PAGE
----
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Re: Get rid of -trigraphs?

Zack Weinberg wrote:-

> I don't think this is a good idea in general.  I think there are lots
> of people out there counting on GCC not converting trigraphs - mainly,
> possibly exclusively - in string constants, but still.  Yeah, their
> code is unportable, but I am not convinced we gain much of anything by
> breaking it.

What kind of code would this be?  I'd be very surprised if any code
really cared, other than wacky stuff like used to be in the kernel
having excess punctuation at the end of a sentence  "(WTF??)" etc.
In such cases outputting a different character is not going to hurt;
it may even make it more effective 8-)

The only case where it might hurt are people doing some kind of
clever shorthand for byte lists with ASCII characters IMO.  And
they're asking for it anyway...
> Now, if we can *prove* that there is no C program, that contains a
> trigraph other than ??/ outside a string constant, which has a valid
> stage-7 parse when the trigraph is not converted, and additionally if
> it causes *major* improvements to the simplicity of your planned new
> lexer, then I wouldn't have a problem with silently converting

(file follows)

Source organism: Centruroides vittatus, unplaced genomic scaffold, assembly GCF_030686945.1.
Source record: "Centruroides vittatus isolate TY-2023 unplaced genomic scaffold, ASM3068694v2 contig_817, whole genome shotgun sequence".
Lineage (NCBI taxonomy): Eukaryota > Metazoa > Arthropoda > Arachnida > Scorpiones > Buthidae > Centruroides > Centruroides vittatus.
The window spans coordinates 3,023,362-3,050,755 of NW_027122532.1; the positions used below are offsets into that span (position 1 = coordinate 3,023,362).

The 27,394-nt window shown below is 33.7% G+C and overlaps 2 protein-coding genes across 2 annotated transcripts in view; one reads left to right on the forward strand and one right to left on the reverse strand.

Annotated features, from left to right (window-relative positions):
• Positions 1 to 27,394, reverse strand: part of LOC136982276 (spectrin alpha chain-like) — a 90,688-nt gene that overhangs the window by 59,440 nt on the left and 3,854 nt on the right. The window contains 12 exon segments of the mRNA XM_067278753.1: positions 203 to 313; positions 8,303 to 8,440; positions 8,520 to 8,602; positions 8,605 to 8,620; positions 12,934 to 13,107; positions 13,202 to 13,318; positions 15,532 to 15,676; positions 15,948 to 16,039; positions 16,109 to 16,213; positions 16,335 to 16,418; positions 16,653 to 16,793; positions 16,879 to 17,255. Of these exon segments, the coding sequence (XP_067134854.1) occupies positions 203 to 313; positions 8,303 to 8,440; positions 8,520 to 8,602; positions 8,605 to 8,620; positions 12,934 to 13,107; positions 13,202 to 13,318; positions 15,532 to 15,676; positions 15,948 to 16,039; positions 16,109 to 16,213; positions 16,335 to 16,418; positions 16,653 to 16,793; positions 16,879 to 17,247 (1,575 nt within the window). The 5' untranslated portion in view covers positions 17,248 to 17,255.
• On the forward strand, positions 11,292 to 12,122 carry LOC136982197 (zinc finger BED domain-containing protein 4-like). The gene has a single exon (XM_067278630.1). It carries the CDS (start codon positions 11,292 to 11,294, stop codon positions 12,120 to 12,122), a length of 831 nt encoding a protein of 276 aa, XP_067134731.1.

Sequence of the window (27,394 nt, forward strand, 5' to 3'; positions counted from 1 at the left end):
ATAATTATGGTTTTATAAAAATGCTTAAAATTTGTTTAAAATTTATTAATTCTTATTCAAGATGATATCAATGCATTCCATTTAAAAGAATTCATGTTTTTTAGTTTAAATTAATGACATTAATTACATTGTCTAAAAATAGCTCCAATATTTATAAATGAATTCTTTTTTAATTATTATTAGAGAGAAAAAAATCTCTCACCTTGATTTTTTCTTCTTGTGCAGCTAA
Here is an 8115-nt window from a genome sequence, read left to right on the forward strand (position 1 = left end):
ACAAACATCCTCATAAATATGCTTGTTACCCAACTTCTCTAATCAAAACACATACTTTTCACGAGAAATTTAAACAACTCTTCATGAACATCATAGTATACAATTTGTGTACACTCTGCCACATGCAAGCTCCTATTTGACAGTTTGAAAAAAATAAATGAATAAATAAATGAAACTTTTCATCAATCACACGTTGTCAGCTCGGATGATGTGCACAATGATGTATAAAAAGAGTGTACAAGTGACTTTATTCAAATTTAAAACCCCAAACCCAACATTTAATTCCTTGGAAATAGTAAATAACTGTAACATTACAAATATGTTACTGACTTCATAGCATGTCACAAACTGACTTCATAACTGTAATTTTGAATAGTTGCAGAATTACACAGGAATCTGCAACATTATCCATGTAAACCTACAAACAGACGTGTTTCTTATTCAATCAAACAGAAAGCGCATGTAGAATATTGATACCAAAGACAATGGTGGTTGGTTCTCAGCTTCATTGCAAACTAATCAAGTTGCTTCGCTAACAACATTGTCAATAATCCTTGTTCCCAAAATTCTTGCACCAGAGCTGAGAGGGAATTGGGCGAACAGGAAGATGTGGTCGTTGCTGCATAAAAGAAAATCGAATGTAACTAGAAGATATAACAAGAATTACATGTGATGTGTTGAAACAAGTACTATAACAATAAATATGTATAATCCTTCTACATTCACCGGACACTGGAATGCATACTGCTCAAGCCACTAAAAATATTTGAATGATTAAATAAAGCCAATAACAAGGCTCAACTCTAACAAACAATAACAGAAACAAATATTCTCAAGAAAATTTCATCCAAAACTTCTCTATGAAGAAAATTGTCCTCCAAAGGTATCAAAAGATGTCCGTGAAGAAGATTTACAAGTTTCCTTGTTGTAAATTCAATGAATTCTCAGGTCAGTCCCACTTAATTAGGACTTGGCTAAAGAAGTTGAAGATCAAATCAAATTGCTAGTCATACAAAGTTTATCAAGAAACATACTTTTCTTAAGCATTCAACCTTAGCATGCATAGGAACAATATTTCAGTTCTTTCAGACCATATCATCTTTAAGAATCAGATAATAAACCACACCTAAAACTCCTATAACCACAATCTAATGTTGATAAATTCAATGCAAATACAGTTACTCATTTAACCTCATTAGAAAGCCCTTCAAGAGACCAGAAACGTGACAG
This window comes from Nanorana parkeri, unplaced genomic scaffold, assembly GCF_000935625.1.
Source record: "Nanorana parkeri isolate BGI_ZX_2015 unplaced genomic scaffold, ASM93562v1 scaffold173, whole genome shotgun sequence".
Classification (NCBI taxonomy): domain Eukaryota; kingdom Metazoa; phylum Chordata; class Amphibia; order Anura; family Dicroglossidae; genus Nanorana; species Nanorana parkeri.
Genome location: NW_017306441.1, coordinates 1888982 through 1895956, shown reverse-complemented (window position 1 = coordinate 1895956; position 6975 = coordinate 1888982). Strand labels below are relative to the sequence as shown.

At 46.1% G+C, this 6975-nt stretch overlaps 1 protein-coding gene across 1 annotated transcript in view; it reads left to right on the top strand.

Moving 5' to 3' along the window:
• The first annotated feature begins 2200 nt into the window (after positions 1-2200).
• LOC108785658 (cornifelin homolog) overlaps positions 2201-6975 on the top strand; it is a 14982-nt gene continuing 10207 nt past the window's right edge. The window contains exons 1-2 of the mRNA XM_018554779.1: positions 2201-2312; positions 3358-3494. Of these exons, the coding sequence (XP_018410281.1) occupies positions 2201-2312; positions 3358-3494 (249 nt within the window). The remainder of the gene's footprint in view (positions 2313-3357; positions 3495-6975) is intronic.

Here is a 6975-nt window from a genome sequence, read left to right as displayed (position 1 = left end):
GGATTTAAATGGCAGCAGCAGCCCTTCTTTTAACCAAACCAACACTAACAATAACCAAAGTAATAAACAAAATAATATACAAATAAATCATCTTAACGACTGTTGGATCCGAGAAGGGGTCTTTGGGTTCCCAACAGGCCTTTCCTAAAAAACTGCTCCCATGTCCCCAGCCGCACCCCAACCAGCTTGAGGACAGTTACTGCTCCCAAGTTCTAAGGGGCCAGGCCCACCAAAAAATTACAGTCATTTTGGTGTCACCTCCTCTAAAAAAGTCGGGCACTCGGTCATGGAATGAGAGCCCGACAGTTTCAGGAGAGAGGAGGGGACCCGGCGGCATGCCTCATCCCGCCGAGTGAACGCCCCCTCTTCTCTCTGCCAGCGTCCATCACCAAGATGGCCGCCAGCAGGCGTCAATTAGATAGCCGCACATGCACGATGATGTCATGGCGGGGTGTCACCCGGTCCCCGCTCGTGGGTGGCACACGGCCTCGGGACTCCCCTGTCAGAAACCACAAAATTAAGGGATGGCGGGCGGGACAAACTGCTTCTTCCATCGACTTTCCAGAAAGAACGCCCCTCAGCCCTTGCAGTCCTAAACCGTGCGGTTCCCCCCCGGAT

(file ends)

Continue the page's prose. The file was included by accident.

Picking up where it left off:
> those trigraphs outside string constants.  I think ??/ outside a
> string constant should still be warned about and ignored by default.

There is no meaning to two '?' in C or C++.  That's obvious.  The
C++ extension in G++ has the max / min thingy, but then it's two
operators in a row and a syntax error.

This was the whole reason the committee chose the syntax they did:
it couldn't really break anything.

> I think it's not going to be much of a win though.  You're still stuck
> with all the complexity of \-newline and ??/-newline.

The win is not having to worry about emitting diagnostics twice if
you're doing a re-scan for some reason, and also not having to defer
diagnostics until the characters in question are used by the lexer (I'm
thinking of a logical line pre-scan pass).  You might want to defer for
many reasons: e.g. correct ordering of diagnostics in output, and you
don't know whether you're in a comment or a skipped directive.

It's all or nothing really; if you don't want to completely switch
then there's no point changing anything.  Let's leave all this until
someone (not me; I'm fed up with it) does multibyte characters.  Whoever
does that may see the issues I came up against.

It's not really worth improving the lexer until there is a concrete
plan in place for multibyte issues; otherwise improvements that work
now may be impractical in mb scenarios.


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